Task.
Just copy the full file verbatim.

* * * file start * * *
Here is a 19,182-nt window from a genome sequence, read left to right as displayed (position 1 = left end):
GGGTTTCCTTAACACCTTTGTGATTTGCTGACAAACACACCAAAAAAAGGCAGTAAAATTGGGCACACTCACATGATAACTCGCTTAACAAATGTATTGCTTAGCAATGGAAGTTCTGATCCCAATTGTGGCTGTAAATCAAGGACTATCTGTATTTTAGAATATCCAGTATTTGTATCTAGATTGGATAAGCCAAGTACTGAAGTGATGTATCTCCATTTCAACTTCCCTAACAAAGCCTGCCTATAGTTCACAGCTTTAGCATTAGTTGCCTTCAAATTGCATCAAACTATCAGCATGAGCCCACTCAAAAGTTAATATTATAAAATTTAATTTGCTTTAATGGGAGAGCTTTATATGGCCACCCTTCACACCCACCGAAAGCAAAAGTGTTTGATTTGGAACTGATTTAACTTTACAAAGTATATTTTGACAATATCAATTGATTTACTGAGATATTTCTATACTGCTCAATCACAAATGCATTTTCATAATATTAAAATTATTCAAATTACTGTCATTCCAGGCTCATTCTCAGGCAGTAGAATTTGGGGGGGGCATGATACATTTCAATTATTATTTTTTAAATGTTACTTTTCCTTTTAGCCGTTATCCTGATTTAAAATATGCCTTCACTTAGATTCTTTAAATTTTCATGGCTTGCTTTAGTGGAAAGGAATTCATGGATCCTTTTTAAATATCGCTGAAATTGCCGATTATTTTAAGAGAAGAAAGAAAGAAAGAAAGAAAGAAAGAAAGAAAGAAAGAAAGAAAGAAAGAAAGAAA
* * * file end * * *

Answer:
Here is a 19,182-nt window from a genome sequence, read left to right as displayed (position 1 = left end):
GGGTTTCCTTAACACCTTTGTGATTTGCTGACAAACACACCAAAAAAAGGCAGTAAAATTGGGCACACTCACATGATAACTCGCTTAACAAATGTATTGCTTAGCAATGGAAGTTCTGATCCCAATTGTGGCTGTAAATCAAGGACTATCTGTATTTTAGAATATCCAGTATTTGTATCTAGATTGGATAAGCCAAGTACTGAAGTGATGTATCTCCATTTCAACTTCCCTAACAAAGCCTGCCTATAGTTCACAGCTTTAGCATTAGTTGCCTTCAAATTGCATCAAACTATCAGCATGAGCCCACTCAAAAGTTAATATTATAAAATTTAATTTGCTTTAATGGGAGAGCTTTATATGGCCACCCTTCACACCCACCGAAAGCAAAAGTGTTTGATTTGGAACTGATTTAACTTTACAAAGTATATTTTGACAATATCAATTGATTTACTGAGATATTTCTATACTGCTCAATCACAAATGCATTTTCATAATATTAAAATTATTCAAATTACTGTCATTCCAGGCTCATTCTCAGGCAGTAGAATTTGGGGGGGGCATGATACATTTCAATTATTATTTTTTAAATGTTACTTTTCCTTTTAGCCGTTATCCTGATTTAAAATATGCCTTCACTTAGATTCTTTAAATTTTCATGGCTTGCTTTAGTGGAAAGGAATTCATGGATCCTTTTTAAATATCGCTGAAATTGCCGATTATTTTAAGAGAAGAAAGAAAGAAAGAAAGAAAGAAAGAAAGAAAGAAAGAAAGAAAGAAAGAAAGAAA